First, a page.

RETURNING TO school as a co-opted governor I was struck by the underdeveloped reporting on the school's activity as a business.
Before there are cries of "Schools are not businesses!" do take note that if we measure the size of businesses in England by the number of their employees, we find that the spread from one-man-bands to giant corporations is heavily skewed towards smaller firms.
Indeed, over 80 per cent of firms employ fewer than 10 people. Schools, typically employing between 40 and 150 people and with budgets of millions of pounds, are large businesses.
Consequently, their pivotal position in society and their importance as places of work demand the same care, attention and respect afforded to other large firms. So why should we not borrow some of the management techniques and methods of appraisal from commerce?
This article is an attempt to encourage school managers, governors and local authority officials to consider one technique: costeffectiveness.
To apply costeffectiveness analysis to a school is not straightforward. Measures of the basic "granule of product" (marginal change in the understanding and knowledge of a child), which are essential for the effectiveness indicator, are only now being developed.
With the introduction and refinement of value-added tests, we are close to a measure of the base unit of a school's product. I presume that these measures will be ready and reliable soon.
To assess the balance of cost-effectiveness for a school, we require in addition to accurate measures of product a base unit of production to compare with the effectiveness unit of our product. But how is it to be defined? Is it the teacher's salary bill, or the total budget of the school?
There are some indicators of cost already in place. For instance, the cost per pupil year is often shown in the annual report, and from the way this changes with time we can get a useful indicator of how the school is marshalling its budgets.
But being pupil-based, this indicator is too close to our product with its varying needs. We need a base unit for the financial and operational factors of "production".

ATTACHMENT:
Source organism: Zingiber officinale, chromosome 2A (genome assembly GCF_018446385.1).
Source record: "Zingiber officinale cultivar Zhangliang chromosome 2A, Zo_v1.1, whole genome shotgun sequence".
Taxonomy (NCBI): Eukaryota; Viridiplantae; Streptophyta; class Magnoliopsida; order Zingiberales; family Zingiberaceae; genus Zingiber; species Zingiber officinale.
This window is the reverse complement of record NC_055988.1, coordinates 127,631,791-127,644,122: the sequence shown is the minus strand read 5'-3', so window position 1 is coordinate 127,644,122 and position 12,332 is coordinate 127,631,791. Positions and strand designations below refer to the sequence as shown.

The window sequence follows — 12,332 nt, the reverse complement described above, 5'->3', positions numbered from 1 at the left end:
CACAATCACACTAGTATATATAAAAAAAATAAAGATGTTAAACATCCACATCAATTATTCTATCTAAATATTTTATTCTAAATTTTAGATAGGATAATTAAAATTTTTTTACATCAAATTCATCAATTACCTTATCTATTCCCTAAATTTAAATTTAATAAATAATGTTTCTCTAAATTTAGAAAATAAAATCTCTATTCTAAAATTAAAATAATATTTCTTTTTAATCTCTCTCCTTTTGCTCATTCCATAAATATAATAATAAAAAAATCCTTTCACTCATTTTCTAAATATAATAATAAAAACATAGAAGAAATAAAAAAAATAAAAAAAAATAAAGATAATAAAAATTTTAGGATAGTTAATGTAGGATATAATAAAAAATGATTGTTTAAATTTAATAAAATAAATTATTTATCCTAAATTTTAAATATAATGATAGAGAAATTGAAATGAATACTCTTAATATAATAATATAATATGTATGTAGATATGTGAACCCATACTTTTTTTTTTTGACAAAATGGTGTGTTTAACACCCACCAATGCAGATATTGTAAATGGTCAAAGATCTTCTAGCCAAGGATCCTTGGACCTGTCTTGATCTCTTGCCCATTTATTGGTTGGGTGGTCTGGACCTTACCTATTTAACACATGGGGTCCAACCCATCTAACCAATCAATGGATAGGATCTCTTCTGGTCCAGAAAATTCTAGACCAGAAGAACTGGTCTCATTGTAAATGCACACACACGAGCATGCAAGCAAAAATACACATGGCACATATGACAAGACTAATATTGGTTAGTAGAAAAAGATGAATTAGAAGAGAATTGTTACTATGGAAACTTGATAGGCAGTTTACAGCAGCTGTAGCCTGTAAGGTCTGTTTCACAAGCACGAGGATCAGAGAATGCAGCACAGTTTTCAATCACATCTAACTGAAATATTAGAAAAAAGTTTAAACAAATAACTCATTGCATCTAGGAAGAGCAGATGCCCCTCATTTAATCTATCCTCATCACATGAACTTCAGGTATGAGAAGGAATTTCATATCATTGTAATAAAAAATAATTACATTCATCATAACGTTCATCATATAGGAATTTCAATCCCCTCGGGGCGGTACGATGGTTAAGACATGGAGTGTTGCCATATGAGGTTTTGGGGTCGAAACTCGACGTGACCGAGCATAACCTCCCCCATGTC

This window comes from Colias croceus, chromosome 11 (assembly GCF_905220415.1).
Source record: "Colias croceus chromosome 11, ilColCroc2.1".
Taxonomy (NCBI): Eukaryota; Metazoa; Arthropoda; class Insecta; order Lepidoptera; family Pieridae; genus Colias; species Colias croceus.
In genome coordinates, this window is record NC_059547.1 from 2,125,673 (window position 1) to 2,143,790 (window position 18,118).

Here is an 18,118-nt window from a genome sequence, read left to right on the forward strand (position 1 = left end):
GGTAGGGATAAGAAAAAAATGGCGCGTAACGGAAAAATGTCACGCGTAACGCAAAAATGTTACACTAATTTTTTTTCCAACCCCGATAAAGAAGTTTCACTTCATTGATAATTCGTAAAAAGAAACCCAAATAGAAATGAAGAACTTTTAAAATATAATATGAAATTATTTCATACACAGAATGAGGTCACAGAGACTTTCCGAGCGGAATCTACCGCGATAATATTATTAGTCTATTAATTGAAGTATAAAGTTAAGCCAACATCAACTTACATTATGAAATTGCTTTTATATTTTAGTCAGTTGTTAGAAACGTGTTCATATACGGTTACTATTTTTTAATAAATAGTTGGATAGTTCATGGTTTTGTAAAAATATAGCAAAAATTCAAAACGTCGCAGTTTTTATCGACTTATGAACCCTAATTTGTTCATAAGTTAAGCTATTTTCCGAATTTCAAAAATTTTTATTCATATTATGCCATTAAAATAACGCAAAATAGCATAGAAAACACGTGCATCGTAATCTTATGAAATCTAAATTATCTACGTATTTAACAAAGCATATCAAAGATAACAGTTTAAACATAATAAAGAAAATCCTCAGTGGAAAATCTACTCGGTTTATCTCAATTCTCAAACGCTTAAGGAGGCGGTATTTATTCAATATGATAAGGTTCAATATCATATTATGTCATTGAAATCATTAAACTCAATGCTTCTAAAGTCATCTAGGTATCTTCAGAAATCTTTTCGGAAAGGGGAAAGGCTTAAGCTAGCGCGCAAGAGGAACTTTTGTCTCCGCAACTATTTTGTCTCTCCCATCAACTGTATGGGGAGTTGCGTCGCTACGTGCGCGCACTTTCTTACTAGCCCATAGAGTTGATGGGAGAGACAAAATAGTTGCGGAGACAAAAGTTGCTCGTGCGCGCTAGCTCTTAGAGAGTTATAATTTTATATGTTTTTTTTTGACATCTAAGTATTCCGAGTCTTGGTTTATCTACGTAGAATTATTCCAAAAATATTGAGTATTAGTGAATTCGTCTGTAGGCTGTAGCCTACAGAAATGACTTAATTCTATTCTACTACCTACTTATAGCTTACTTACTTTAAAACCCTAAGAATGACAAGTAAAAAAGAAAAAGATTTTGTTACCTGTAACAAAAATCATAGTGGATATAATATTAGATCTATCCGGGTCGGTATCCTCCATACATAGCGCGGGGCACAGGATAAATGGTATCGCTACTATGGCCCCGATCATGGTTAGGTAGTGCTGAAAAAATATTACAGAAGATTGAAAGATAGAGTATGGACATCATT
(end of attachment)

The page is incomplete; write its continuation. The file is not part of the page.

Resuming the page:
It seems to me that the key element of production is the availability of a teacher, face-to-face with pupils - the equivalent of the miner at his coal face. Minersare used to discussing "tons per shift" and unions negotiate on these statistics. Teacher contact time would seem to be the base measure of effort or production for a school. It is also the closest we are likely to get to a measurable indicator which is not open to dispute and which is of practical use to the school's managers.
If we play some arithmetical games with total delegated budget, the number of teaching staff, contact time and the number of days in a teaching year, we come up with a figure for the "cost of a contact hour" (COACH for short), which includes all the overheads, costs of administration, teacher preparation time, management salaries, consumables - indeed all the costs of running the school.
Divide this number by the number of teacher hours in front of pupils and we have a value for our precious and crucially important component of production.
In a school of my acquaintance, COACH works out at pound;42. As an hour often equates to the length of a school lesson or period, COACH is a practical and readily understood concept.
However, COACH is of little use to us as a number in isolation. It assumes value as a management tool if we 1) examine the way this number changes with time and 2) compare it with the effectiveness indicators (the "product" measures above), so that we can discuss not just cost but costeffectiveness.
With the development of realistic new measures of added value, plus COACH, we are able for the first time to build solid comparisons of costeffectiveness for schools.
For example, if my COACH is up but my effectiveness measures of product quality (added value) are down, I have a school with deteriorating costperformance.
If both are slightly down, my costperformance is stable. This may not be a desirable direction in which to move the school as an educational establishment but in a situation where the school managers are forced to cut expenditure they can show that they are continuing to do a good job in spite of the financial constraints.
Office for Standards in Education reports give an opinion on "value for money" but without stating how this is calculated. With costeffectiveness analysis based on COACH and the new added-value measures, the school will be able to tell them.
Bruce Clark is a management consultant.